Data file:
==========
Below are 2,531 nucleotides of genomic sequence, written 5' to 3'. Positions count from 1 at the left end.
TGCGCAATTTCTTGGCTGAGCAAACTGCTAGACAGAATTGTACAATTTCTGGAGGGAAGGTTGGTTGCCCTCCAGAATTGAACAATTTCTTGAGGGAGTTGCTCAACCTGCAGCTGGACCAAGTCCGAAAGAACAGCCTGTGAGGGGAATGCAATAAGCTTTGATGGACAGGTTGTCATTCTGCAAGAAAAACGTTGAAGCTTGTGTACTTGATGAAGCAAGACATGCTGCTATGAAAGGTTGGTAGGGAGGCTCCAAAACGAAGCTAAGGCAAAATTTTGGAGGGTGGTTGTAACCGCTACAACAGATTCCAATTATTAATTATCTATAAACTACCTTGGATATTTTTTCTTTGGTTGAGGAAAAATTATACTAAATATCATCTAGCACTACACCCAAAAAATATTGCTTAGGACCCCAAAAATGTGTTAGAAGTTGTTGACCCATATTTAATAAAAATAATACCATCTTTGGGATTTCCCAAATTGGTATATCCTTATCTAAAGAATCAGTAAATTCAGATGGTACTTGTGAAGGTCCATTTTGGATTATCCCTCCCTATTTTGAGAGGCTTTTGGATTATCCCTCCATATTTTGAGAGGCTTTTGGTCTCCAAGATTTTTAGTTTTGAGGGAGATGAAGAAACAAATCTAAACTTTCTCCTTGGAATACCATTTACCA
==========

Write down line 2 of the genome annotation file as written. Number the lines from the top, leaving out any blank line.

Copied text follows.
TGCGCAATTTCTTGGCTGAGCAAACTGCTAGACAGAATTGTACAATTTCTGGAGGGAAGGTTGGTTGCCCTCCAGAATTGAACAATTTCTTGAGGGAGTTGCTCAACCTGCAGCTGGACCAAGTCCGAAAGAACAGCCTGTGAGGGGAATGCAATAAGCTTTGATGGACAGGTTGTCATTCTGCAAGAAAAACGTTGAAGCTTGTGTACTTGATGAAGCAAGACATGCTGCTATGAAAGGTTGGTAGGGAGGCTCCAAAACGAAGCTAAGGCAAAATTTTGGAGGGTGGTTGTAACCGCTACAACAGATTCCAATTATTAATTATCTATAAACTACCTTGGATATTTTTTCTTTGGTTGAGGAAAAATTATACTAAATATCATCTAGCACTACACCCAAAAAATATTGCTTAGGACCCCAAAAATGTGTTAGAAGTTGTTGACCCATATTTAATAAAAATAATACCATCTTTGGGATTTCCCAAATTGGTATATCCTTATCTAAAGAATCAGTAAATTCAGATGGTACTTGTGAAGGTCCATTTTGGATTATCCCTCCCTATTTTGAGAGGCTTTTGGATTATCCCTCCATATTTTGAGAGGCTTTTGGTCTCCAAGATTTTTAGTTTTGAGGGAGATGAAGAAACAAATCTAAACTTTCTCCTTGGAATACCATTTACCA